The objective of the treaty is to stabilize greenhouse gas concentrations in the atmosphere at a level that would prevent dangerous anthropogenic interference with the climate. Subsequently, other conventions followed such as the Kyoto, Japan in 1997 and then the Copenhagen, Denmark in 2009. The issue of climate change was extensively discussed which has become a growing concern around the world due to carbon emissions from fossil fuels. Several countries such as Finland, Sweden and Norway to mention a few, have adopted some environmental policies to help reduce environmental degradation. Some of these policies have been challenged as detrimental to economic growth while others argued for more stringent environmental protection policies. Considering every country’s need to strive towards economic growth while sustaining the environment, there is the growing concern to adopt policies that give the right balance on both.

According to Barton, H. (2000), the environmental sanitation has become a prominent but complex and multi-dimensional issue on the public policy agenda of states and international organizations. This transformation after a long period of benign neglect began in Rio in 1992. The issue of the environmental sanitation is today perceived not simply as a narrow ecological problem of how to ensure a symbiotic inter-face between man and the environment. Its inner core has psychological, political, developmental, sociological and scientific ramifications, all of which are anchored to the new concept.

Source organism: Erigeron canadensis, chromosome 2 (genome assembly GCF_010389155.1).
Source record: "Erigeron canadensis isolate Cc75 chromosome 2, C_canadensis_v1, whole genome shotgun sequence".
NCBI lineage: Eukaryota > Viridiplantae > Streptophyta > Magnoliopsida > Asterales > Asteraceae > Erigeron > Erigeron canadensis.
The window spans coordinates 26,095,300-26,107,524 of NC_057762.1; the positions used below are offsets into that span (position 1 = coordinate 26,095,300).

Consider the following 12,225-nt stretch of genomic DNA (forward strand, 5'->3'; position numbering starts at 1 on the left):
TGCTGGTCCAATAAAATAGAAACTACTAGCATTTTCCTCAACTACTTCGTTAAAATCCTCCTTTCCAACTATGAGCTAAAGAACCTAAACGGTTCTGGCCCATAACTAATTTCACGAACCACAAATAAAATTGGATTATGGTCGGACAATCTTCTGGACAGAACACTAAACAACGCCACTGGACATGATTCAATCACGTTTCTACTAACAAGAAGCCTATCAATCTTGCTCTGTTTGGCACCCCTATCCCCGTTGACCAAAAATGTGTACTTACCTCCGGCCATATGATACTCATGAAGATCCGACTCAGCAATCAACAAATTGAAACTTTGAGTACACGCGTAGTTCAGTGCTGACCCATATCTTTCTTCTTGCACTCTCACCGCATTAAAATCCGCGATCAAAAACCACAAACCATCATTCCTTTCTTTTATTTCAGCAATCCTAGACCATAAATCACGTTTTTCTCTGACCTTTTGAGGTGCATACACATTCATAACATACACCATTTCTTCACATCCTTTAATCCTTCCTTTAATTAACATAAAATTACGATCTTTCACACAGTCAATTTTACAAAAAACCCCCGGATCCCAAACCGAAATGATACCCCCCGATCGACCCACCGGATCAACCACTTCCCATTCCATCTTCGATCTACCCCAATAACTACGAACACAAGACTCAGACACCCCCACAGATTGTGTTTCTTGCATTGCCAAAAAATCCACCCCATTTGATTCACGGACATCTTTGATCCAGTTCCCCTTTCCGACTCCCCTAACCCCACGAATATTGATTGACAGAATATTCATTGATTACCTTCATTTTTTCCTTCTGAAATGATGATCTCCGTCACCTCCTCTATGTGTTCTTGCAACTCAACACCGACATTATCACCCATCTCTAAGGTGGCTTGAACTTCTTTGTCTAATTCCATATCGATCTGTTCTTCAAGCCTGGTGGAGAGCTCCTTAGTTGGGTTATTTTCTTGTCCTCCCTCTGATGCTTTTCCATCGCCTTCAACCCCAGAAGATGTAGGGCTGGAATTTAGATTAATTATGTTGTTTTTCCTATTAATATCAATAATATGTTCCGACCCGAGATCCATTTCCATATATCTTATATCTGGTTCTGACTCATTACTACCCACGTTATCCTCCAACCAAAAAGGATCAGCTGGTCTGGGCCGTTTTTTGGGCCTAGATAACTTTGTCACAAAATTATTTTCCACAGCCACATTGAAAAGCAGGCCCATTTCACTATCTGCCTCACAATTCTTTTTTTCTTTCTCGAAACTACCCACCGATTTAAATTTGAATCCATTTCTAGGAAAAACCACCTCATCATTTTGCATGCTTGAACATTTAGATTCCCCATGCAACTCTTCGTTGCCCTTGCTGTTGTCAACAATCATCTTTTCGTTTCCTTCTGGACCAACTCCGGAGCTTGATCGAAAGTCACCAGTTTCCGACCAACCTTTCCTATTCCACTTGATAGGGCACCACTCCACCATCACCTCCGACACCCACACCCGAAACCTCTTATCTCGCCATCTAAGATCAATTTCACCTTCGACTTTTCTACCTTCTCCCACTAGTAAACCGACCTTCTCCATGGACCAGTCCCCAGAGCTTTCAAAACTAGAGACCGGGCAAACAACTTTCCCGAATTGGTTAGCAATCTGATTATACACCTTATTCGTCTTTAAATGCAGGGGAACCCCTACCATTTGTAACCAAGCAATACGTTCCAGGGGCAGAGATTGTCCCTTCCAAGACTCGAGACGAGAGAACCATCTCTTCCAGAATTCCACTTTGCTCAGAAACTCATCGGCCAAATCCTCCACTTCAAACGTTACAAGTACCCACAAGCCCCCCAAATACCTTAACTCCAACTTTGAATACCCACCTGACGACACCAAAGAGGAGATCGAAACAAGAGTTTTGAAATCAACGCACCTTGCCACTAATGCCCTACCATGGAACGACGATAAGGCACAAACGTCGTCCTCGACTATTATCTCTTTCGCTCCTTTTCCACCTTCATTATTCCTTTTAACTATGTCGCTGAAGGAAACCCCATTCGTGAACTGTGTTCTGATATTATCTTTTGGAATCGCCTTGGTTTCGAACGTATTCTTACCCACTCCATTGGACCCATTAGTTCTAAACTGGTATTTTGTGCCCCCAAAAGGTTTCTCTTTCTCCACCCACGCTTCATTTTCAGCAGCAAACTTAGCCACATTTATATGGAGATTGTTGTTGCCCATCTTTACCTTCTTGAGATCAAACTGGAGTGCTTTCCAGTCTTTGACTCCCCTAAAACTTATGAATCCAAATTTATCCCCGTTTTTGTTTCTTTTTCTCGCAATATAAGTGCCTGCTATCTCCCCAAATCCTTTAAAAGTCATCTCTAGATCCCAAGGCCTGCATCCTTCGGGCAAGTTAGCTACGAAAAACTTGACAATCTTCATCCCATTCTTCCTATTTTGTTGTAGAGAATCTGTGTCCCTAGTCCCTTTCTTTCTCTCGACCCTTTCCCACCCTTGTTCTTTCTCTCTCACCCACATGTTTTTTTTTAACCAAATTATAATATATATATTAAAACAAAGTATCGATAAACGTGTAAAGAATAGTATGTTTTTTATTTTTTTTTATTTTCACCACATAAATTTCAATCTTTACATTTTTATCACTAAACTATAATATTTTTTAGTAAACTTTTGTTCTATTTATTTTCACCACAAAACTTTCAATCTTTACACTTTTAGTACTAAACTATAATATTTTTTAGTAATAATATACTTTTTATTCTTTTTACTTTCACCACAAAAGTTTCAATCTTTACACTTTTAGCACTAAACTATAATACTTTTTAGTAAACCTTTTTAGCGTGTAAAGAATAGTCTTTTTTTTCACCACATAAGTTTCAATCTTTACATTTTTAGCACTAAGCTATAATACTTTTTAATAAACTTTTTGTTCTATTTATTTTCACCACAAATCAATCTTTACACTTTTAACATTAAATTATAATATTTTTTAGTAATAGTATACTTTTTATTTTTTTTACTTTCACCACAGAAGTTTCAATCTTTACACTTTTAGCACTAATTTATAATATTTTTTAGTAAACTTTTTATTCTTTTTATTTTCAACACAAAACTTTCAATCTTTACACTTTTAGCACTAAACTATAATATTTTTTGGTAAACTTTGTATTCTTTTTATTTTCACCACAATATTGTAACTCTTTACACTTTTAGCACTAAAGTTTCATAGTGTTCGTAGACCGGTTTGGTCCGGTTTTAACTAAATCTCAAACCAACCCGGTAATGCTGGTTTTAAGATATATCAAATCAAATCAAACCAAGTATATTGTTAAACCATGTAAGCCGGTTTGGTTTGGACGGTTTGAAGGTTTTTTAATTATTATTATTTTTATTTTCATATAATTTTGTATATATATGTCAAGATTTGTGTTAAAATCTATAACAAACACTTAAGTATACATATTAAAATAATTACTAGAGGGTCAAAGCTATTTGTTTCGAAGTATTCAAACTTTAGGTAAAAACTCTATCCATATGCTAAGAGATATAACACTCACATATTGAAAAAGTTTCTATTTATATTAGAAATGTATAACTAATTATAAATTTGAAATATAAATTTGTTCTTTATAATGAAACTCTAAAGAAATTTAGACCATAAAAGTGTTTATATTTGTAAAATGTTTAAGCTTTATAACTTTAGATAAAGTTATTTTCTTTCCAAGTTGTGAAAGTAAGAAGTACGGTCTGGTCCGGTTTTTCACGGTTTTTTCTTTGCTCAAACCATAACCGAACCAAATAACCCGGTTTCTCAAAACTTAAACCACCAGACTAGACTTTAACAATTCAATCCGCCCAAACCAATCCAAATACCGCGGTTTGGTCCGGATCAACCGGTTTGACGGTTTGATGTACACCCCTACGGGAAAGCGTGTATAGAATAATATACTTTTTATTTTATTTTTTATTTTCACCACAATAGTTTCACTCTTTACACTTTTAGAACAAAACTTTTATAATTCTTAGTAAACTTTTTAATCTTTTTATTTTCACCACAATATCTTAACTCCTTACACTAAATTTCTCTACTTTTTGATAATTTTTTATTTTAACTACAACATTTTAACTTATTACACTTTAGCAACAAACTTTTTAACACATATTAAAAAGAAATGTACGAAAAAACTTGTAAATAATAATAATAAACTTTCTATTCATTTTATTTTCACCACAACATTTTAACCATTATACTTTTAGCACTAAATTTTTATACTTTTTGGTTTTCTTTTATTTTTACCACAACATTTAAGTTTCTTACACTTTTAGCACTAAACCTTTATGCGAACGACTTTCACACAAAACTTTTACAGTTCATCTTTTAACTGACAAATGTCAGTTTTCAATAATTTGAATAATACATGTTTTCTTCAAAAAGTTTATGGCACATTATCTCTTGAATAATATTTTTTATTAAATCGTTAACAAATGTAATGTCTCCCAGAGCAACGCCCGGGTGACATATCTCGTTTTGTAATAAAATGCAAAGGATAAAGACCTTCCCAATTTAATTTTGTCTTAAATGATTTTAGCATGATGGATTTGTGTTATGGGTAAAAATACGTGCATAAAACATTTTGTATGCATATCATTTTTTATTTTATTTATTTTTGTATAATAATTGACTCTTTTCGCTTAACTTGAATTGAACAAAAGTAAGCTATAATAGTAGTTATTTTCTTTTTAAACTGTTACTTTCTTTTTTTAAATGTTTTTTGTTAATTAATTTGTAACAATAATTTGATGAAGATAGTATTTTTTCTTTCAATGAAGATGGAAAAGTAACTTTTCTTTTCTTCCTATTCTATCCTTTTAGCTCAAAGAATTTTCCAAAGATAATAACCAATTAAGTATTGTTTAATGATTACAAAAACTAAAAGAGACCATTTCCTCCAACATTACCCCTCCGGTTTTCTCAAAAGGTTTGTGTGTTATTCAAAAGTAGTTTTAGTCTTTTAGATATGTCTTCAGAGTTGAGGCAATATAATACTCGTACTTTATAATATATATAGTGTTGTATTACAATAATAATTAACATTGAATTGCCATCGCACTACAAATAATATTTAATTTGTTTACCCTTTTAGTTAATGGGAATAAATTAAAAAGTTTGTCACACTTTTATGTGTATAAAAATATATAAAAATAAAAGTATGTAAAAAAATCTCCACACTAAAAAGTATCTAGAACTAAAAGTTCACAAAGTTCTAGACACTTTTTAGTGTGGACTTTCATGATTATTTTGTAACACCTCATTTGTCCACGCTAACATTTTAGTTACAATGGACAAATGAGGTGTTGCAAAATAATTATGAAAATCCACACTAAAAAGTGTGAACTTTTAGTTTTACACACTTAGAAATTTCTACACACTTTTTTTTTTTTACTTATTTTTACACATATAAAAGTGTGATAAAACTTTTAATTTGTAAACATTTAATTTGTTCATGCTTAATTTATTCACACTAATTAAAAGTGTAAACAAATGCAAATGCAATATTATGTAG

As the 2015 target date is being approached for the Millennium development Goals (MDGs), WHO and UNICEF are monitoring and addressing the current challenges and those that lie ahead. The United Nations Economic Commission for Africa (UNECA) latest update on Africa’s progress in achieving the Millennium Development Goals (MDGs) reports that, Africa is making some progress on MDG 7, which is to ensure environmental sustainability, Adams, W.M. (2001). Green Development: environment and sustainability in the Third World. London: Routledge.

Currently, Nigeria is part of the countries whose sanitation coverage rates are between 20% and 40 % points below the MDG targets. Even though, effort has been made by government agencies, local organizations to increase access to sustainable sanitation in major cities in Nigeria; by supporting the provision of improved sanitation facilities in schools and rural communities thereby contributing to the achievement of the national target of 90% by 2015 and 100% by large numbers of both urban and rural areas still lack access to adequate sanitary facilities like latrines, hand washing facilities and waste disposal facilities.

Non- availability of sustained, effective and safe services is common experience for many developing countries around the world and has resulted into a high prevalence of sanitation related diseases, causing many people; children in particular, to fall ill or even die. The standard of sanitation facilities reflects the socio-economic development of a nation.

Human beings cannot really claim to be living a life that is fully human, if they do not live in harmony with nature. In countries like the United States, Britain, Germany and France , environmental sustainability is a significant issue that can make or break a political party’s campaign.

In Nigeria, there is a poor history of environmental justice, sustainability and conservation, as well as animal rights. These topics are unfortunately considered bourgeoisie— their discussion irrelevant in a country with a still emerging middle-class. However, the Federal Government of Nigeria (FGN), with its signing of multiple international treaties and the establishment of the National Environmental Standards and Regulations Enforcement Agency (NESREA), is beginning to give much-needed attention to issues of environmental neglect in the country.